This was the first trike I ever built. Put together for my girlfriend at the time, around 1990, it was one of a matched his ‘n’ hers pair. Both rolling chassis were identical but mine had fatter rear wheels, a “QuickBob” tank & flat drag bars & was finished in metallic racing green. No photos of that one unfortunately.
They both used 5” over forks, (5” longer than standard length), fully rebuilt 3 cylinder XS750 Yamaha engines mounted in hard tailed & triked Yam frames, Reliant axles narrowed by 11” & sprung solo saddles. The frames used the original Yam engine cradles with lots of additional bracing & ultra stubby rigid back ends that gave an overall wheelbase two inches shorter than the standard bike.
This one ran a “King Sportster” tank & pull back bars from the Factory Custom version of the XS. Rear guards are steel trailer ones with inserts spliced into the middle to widen them. The frame was powder-coated gloss black while the tank & guards were done in “Aga Cooker Blue”! Although it looked great, I managed to build in just about every design fault imaginable. It was too short, too tall, too narrow, the forks were too long & the centre of gravity too high. The front end was so heavy I could hardly turn it into bends & as I pushed against the bars I simply pushed myself sideways on the seat springs. I used a standard Yam rear brake cylinder which didn’t have enough oomph to operate the Reliant drums. The gearing didn’t seem quite right either with the Reliant diff gears combined with the Yam motor & tall rear wheels producing a top speed of about 60mph with the engine revving way too fast.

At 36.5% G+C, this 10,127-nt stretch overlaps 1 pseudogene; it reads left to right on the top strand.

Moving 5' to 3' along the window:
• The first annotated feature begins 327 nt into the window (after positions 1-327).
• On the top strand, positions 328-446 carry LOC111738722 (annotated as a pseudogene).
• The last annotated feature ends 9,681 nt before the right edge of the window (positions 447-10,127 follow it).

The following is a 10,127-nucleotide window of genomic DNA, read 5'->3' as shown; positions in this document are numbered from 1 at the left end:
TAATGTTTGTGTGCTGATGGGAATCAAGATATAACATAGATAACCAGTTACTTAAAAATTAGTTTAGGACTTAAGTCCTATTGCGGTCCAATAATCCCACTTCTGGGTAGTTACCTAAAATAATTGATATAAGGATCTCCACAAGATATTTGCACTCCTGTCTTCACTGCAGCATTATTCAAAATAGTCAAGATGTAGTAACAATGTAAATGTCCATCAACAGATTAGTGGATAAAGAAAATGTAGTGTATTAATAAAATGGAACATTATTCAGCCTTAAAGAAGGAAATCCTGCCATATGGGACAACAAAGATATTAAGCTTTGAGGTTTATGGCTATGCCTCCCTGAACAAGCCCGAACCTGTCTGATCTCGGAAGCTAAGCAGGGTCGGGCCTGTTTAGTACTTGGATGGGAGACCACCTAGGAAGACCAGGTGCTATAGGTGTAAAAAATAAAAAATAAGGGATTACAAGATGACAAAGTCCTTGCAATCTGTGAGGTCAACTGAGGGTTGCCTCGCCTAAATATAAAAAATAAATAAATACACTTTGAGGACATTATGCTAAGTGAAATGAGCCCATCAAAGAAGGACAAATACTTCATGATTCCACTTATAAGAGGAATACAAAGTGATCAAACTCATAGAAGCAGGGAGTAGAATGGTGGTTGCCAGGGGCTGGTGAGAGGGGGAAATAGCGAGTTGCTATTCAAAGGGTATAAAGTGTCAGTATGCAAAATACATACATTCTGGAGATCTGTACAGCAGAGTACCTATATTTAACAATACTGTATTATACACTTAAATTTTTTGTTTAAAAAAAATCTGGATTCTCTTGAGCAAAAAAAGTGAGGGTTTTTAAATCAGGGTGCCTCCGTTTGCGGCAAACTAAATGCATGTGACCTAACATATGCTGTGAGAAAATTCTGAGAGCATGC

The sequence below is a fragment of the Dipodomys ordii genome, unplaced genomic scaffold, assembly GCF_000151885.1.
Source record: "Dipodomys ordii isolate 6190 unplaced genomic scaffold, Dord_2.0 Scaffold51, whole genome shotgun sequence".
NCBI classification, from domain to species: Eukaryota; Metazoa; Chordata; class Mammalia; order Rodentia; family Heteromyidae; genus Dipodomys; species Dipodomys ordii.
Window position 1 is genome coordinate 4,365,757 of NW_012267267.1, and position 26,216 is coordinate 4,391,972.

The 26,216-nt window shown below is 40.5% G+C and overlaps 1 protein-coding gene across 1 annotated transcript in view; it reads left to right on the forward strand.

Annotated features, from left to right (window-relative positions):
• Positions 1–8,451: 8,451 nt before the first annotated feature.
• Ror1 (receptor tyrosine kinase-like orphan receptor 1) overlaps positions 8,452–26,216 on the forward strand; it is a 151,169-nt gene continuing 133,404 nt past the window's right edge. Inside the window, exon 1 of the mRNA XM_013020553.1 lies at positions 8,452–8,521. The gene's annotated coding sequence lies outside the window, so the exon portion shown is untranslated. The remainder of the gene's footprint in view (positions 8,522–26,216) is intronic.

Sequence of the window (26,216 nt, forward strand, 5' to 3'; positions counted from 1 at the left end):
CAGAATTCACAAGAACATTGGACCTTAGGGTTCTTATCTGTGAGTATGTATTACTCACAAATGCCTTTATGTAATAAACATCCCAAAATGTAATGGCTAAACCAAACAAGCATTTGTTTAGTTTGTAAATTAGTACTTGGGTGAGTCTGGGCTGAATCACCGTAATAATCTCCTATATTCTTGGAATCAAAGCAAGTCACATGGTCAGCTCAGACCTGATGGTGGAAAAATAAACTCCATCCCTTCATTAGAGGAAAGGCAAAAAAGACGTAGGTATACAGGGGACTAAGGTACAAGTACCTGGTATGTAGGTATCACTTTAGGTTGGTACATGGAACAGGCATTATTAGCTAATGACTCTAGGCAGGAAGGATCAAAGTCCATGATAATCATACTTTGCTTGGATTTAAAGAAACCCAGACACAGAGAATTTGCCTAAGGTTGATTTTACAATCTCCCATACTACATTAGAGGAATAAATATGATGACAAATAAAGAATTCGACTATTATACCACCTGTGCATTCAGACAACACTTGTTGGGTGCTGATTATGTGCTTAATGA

I learnt a lot from this one though, which is why Manky trikes are now very low, with full width axles, wide bars for plenty of leverage & standard length forks, although they’re still kicked out at about 45 degrees -well, form has to win over function sometimes! Manky 1 was eventually sold, running but not MOT’d, to a disabled guy in Litham St Annes. Cost around two grand to build & was sold at a loss. Would be interested to know what happened to it.